What is Osteoporosis?
Osteoporosis is a condition where bones become weak and fragile, this means a slight knock, tripping, or fall could cause the bone to break (fracture).
Osteoporosis is most common in women over 75 years of age, affecting 1 out of 4 women, with the hip being the most prevalent site for fractures (32%).
What is Osteopenia?
It is important to know that Osteopenia occurs before Osteoporosis but can lead towards the diagnosis of Osteoporosis. Osteopenia refers to lower than normal bone mineral density and can be caused by inadequate calcium or vitamin D intake and lack of exercise.
Impact of Osteoporosis on the individual?
In the national health survey in 2017-18, individuals over 45 years of age who experience osteoporosis are 2.7 times more likely to describe their health as ‘poor’. Furthermore 57% who have osteoporosis described their pain ranges from moderate to very severe. Lastly, individuals who have osteoporosis express that they are 2.9 times likely to experience very high levels of psychological distress compared to those without the condition.
Benefits of exercise for Osteoporosis
Exercise has several benefits for osteoporosis. Regular exercise reduces bone mineral density loss, improves muscular strength, increases mobility, increases balance and coordination, reduces pain, improves mood and viability, maintains remaining bone tissue.
It is important to do the right type of exercise to reduce the risk of developing osteoporosis or maintaining bone mineral density.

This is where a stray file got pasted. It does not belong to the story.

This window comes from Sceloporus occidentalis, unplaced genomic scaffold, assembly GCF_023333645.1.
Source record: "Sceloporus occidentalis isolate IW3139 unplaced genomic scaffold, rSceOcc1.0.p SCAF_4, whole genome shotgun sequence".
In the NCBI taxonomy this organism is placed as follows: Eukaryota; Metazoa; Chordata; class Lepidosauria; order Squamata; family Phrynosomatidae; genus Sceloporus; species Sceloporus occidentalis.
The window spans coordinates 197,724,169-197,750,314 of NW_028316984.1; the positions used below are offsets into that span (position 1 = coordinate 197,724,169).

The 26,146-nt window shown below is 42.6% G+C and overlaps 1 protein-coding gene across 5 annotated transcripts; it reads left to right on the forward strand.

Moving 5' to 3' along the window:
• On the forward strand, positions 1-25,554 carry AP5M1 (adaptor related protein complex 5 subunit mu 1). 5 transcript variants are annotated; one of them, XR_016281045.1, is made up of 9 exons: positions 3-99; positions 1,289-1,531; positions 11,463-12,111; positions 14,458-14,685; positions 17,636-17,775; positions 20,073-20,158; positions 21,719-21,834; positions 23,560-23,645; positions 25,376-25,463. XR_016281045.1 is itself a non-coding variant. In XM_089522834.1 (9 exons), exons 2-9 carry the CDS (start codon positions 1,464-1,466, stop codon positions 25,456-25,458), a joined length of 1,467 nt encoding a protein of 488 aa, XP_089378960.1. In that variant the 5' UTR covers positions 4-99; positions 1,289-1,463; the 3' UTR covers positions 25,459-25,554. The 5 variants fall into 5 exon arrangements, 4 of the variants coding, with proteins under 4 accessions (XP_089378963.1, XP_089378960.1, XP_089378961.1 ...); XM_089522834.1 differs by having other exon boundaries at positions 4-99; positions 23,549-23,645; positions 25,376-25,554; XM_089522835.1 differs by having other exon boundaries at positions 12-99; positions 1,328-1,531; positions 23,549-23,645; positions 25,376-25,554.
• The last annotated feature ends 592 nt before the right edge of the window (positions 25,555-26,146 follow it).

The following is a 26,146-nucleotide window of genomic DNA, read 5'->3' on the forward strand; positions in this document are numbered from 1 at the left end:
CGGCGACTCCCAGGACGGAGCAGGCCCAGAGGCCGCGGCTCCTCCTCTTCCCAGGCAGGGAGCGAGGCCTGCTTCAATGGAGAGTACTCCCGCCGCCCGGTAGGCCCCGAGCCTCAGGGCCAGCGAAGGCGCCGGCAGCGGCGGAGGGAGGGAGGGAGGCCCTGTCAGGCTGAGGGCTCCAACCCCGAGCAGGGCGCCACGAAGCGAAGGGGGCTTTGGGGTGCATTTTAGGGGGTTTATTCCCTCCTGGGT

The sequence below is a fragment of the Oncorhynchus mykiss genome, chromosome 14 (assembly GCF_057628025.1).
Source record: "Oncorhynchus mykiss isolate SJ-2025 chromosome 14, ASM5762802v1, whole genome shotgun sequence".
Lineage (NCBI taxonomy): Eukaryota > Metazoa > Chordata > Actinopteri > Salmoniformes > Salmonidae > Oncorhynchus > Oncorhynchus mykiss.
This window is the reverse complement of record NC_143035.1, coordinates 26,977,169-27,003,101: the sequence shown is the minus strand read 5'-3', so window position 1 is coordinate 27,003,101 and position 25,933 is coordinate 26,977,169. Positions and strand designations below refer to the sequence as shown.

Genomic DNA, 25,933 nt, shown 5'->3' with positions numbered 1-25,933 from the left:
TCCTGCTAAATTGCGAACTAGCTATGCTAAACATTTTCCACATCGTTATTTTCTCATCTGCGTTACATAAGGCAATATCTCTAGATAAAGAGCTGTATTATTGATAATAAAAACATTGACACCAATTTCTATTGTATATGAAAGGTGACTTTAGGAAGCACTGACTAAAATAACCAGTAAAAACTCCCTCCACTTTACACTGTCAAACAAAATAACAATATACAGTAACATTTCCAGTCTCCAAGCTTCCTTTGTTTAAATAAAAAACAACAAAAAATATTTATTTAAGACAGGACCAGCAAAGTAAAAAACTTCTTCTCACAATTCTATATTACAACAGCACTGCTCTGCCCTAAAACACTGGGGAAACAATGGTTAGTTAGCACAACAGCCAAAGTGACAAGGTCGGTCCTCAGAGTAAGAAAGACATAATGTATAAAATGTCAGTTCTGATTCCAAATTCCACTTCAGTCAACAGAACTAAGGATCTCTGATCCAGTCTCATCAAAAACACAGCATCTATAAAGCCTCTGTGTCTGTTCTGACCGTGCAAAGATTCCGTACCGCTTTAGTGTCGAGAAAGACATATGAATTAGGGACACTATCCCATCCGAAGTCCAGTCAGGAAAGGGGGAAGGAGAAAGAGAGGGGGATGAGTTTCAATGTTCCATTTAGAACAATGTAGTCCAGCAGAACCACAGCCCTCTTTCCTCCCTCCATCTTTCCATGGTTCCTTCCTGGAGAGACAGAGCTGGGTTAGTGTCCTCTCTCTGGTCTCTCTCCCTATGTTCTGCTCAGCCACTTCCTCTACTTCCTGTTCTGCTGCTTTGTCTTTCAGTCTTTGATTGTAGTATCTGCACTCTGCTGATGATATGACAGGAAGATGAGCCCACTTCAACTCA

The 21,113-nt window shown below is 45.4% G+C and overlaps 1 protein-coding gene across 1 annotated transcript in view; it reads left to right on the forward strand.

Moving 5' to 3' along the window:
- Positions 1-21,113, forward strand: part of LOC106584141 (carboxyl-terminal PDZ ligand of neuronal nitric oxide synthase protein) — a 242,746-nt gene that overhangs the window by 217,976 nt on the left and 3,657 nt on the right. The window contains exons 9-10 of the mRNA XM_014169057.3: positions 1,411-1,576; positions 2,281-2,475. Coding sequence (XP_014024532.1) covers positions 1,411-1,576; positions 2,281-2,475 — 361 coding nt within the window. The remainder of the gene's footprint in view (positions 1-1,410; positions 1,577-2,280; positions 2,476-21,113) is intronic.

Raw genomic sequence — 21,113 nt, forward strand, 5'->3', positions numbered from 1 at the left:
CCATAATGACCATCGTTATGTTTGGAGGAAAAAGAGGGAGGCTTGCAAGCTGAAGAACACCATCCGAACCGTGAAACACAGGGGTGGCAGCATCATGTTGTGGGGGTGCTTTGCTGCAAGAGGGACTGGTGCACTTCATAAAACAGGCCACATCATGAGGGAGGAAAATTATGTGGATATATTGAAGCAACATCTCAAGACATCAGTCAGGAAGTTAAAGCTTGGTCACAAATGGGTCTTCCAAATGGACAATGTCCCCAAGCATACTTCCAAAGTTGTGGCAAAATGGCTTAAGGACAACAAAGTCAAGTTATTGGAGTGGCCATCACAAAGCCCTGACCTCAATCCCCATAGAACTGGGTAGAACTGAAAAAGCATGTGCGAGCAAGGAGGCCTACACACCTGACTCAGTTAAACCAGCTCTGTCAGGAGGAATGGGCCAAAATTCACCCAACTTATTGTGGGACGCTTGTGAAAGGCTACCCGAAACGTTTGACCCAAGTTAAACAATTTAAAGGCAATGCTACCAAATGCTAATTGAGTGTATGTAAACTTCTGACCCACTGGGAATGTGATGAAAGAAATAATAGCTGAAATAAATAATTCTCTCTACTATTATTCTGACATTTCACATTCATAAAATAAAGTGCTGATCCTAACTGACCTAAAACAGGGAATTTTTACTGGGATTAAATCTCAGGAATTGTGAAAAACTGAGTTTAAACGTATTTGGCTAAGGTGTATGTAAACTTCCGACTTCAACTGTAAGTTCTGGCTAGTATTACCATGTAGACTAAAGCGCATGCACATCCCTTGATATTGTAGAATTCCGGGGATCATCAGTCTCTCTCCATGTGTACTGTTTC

Resistance training is the best form of exercise to help people who have osteoporosis or osteopenia.
Resistance training is an umbrella term used for exercises. These exercises include free weights, such as dumbbells or barbells, resistance bands, body-weight exercises (push ups, squats, lunges) or weighted machines.
Water based exercises such as hydrotherapy are not ideal to improve bone mineral density, this is because the buoyancy of the water makes the exercises non weight bearing.
Although walking is a weight bearing exercise, you will not see vast improvements in bone mineral density or muscular strength unless it is performed at a high intensity.
How often should I exercise with Osteoporosis?
There are currently no ‘optimal’ guidelines on exercising with Osteoporosis however, it is recommended to include 2-3 resistance training sessions per week with a focus on strengthening the lower limbs, core, and arm muscles, as well as performing balance exercise 2 times per week for a few minutes. Furthermore, it is important to include 45 minutes to 1 hour of aerobic activity to maintain / improve cardiovascular fitness 2-3 times per week
What can Revitalize offer?
Due to Osteoporosis being a chronic medical condition you can get a referral from your local GP for an enhanced primary care plan (EPC plan). Under an EPC plan you can get a Medicare rebate for up to 5 sessions per year with an exercise physiologist
Revitalize also offers private sessions that are individually tailored to help improve strength and bone mineral density, as well as provide education on achieving optimal quality of life.
Falls prevention classes that help reduce your risk of falling by improving function, mobility, and balance.